Ladies and Gentlemen,
Thank you for the invitation to speak in this closing plenary to the International Business Forum on Financing for Development.
As the Secretary-General of the Third International Conference on Financing for Development, I would like to express my appreciation to the Financing for Development Business Steering Committee for organising today’s meeting focusing on effectively mobilizing private finance for sustainable development.
The agenda and discussions today have been rich in substance and ideas. The diverse array of participants drawn to this meeting from both private and public sectors, and from the North and the South, has been truly impressive.
As has been reiterated many times, the financing needs for sustainable development are enormous, and public finance on its own will not be sufficient to meet these needs. Different estimates of these needs all confirm that there are large requirements across all critical sectors. There is an urgent necessity to attract long term private investment into critical areas such as infrastructure, education, agriculture and the financing of micro and smaller enterprises.
The draft Addis Ababa Action Agenda calls on all businesses to apply their creativity and innovation toward solving sustainable development challenges. It urges businesses to embrace a core business model that takes account of the environmental, social and governance impacts of their activities. It invites you to engage as partners in the development process.
The draft Action Agenda recognizes the important role of government policies and the enabling environment in ensuring private investment. We should acknowledge important steps taken in this area since Monterrey. However, much more needs to be done. The draft Action Agenda calls on countries to continue to strengthen and build transparent, stable and predictable investment climates.
But the draft outcome document goes beyond Monterrey. It incorporates the importance of incentives for the private sector to invest in sustainable development, and particularly in resilient infrastructure that is environmentally friendly and caters to the needs of all segments of the population. It promotes mechanisms to promote risk-sharing between the public and private sectors, in a fair and transparent manner. It also stresses that legal and regulatory reforms must also take into account the broader social and environmental goals of regulation, including the need to ensure adequate social protection for workers, and safe surroundings for employees and local communities.
Businesses continue to make important and direct contributions to development – for example, ensuring that local communities benefit from major development projects, building national business coalitions for education, supporting micro-finance schemes, setting standards for best business practices and so on. The challenge is to strengthen and scale up these activities, which is an issue that is at the heart of today’s session on market innovation.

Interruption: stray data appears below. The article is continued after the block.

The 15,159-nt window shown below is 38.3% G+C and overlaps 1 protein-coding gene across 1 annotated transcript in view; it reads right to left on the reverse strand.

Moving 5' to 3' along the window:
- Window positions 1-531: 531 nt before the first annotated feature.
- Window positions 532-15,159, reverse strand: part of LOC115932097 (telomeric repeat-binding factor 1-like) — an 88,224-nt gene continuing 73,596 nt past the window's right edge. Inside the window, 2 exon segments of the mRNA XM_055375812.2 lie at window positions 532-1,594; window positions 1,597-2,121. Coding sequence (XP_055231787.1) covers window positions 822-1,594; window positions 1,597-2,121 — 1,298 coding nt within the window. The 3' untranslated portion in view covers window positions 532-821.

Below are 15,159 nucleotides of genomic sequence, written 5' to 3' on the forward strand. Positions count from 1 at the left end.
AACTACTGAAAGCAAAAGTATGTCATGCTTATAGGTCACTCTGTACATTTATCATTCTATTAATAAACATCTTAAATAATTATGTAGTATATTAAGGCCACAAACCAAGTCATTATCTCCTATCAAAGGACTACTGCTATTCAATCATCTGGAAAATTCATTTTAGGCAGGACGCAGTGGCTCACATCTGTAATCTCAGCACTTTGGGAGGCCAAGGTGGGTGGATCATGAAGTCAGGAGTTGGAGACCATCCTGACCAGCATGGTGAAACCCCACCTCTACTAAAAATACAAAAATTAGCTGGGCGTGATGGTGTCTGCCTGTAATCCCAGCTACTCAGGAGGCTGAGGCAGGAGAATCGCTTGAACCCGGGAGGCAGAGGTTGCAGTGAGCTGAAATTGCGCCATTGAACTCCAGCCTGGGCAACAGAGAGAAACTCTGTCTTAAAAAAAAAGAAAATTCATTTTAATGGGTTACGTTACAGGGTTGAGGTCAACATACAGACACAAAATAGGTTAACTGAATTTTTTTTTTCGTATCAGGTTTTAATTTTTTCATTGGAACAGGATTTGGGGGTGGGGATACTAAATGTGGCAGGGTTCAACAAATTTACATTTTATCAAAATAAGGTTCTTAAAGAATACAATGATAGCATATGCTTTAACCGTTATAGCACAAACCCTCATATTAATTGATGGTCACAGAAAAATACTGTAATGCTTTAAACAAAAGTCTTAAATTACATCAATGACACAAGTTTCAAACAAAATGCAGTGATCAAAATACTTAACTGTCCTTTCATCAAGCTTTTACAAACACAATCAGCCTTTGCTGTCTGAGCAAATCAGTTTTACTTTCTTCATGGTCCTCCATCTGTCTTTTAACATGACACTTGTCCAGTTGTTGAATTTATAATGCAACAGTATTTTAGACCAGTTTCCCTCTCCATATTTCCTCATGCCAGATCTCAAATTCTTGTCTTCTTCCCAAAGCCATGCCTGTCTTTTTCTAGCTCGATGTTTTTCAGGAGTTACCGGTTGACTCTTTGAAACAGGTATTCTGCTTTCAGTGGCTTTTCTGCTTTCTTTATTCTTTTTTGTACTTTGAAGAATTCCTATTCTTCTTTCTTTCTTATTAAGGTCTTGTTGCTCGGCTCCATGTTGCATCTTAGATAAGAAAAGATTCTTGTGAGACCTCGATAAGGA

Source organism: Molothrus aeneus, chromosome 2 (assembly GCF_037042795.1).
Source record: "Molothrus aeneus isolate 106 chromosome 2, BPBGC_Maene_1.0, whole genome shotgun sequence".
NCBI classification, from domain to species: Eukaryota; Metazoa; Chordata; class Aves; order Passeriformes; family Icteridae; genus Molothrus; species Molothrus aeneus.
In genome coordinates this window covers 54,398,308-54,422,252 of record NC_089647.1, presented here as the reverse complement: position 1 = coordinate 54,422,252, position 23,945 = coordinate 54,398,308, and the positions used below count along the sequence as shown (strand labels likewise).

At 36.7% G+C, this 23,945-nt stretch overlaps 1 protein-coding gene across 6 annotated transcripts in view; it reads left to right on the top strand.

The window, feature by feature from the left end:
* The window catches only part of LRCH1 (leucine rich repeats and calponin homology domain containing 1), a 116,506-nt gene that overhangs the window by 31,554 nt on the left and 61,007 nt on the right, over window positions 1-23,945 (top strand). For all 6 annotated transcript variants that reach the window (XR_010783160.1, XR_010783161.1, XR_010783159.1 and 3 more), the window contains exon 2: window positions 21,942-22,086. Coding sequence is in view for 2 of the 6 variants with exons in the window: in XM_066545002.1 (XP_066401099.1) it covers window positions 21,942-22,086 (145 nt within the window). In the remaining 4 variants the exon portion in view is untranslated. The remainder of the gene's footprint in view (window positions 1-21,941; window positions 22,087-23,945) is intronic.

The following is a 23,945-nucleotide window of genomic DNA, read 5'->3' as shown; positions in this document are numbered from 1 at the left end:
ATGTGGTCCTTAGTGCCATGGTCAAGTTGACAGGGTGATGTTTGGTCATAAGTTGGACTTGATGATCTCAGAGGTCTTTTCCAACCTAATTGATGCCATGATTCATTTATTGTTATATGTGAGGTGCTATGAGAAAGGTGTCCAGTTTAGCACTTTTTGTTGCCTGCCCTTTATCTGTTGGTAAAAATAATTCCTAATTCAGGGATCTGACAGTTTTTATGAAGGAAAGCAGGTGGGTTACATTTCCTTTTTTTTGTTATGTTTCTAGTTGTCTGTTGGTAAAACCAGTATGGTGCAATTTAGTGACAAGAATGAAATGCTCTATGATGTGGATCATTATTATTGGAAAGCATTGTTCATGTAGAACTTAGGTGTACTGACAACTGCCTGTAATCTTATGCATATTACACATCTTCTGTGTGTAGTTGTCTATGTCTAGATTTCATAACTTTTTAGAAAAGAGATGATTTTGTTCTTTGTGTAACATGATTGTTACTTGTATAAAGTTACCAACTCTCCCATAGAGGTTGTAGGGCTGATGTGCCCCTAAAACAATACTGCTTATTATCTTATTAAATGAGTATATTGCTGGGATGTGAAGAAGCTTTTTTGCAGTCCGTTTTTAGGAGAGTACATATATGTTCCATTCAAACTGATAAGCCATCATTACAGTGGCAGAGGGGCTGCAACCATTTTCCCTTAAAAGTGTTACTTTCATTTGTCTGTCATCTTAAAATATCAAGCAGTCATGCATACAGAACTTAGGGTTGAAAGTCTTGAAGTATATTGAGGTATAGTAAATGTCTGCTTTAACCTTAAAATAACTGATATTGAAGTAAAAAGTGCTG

Efforts also need to be made to strengthen financial inclusion and widen the sources of enterprise finance, particularly in developing countries, including through more effectively tapping institutions such as national development banks, cooperative banks and savings banks, which may be well suited to offer financial services to SMEs. It is fitting that the International Business Forum has devoted an entire session to the issue of supporting SMEs.
Ladies and Gentlemen,
The business sector has a crucial role to play in ensuring sustainable development, achievement of the SDGs, and of the very survival of our planet. Sustainable development across its economic, social and environmental pillars would serve to benefit our children and future generations.
I urge you to take on responsibility and leadership for ensuring a sustainable world and protection of our environment. Indeed, it makes business sense to do so. The risks of environmental degradation, social inequalities, and economic and financial volatility affect all of us. The structure of modern capital markets can sometimes put pressure on companies to focus on near term results. But I urge you all to incorporate medium and longer term risks into your planning. It is encouraging to note that these concerns were discussed in today’s meeting, including in the sessions on reporting on performance and sustainable business practices.
The agenda of the International Business Forum has covered all the issues that I have outlined and many other key concerns relating to the mobilization of private finance for sustainable development. In all of these areas it is necessary to have sustained engagement between the public and private sectors. It is most encouraging to observe that the participants in today’s sessions have included a diverse set of business representatives as well as senior figures from international organizations, governments and think tanks.
Your engagement here should be seen as the beginning of an important conversation between private and public actors on strengthening our partnership to advance sustainable development and ensure the implementation of the post-2015 development agenda. It is necessary to follow-through on the ideas, initiatives and collaborations that have been put forward today.
Let us aim high and ensure that 2015 is remembered as the year when the international community – including each and every one of us - defined its common interest and took the necessary measures required to safeguard it. Today’s forum is the first step in ensuring our common goals are realized. I urge you to build on the current spirit of cooperation and continue to work with us in the follow-up process to this Conference. I look forward to a continued dialogue and a true partnership to ensure implementation of the Addis Ababa Action Agenda through its follow-up process.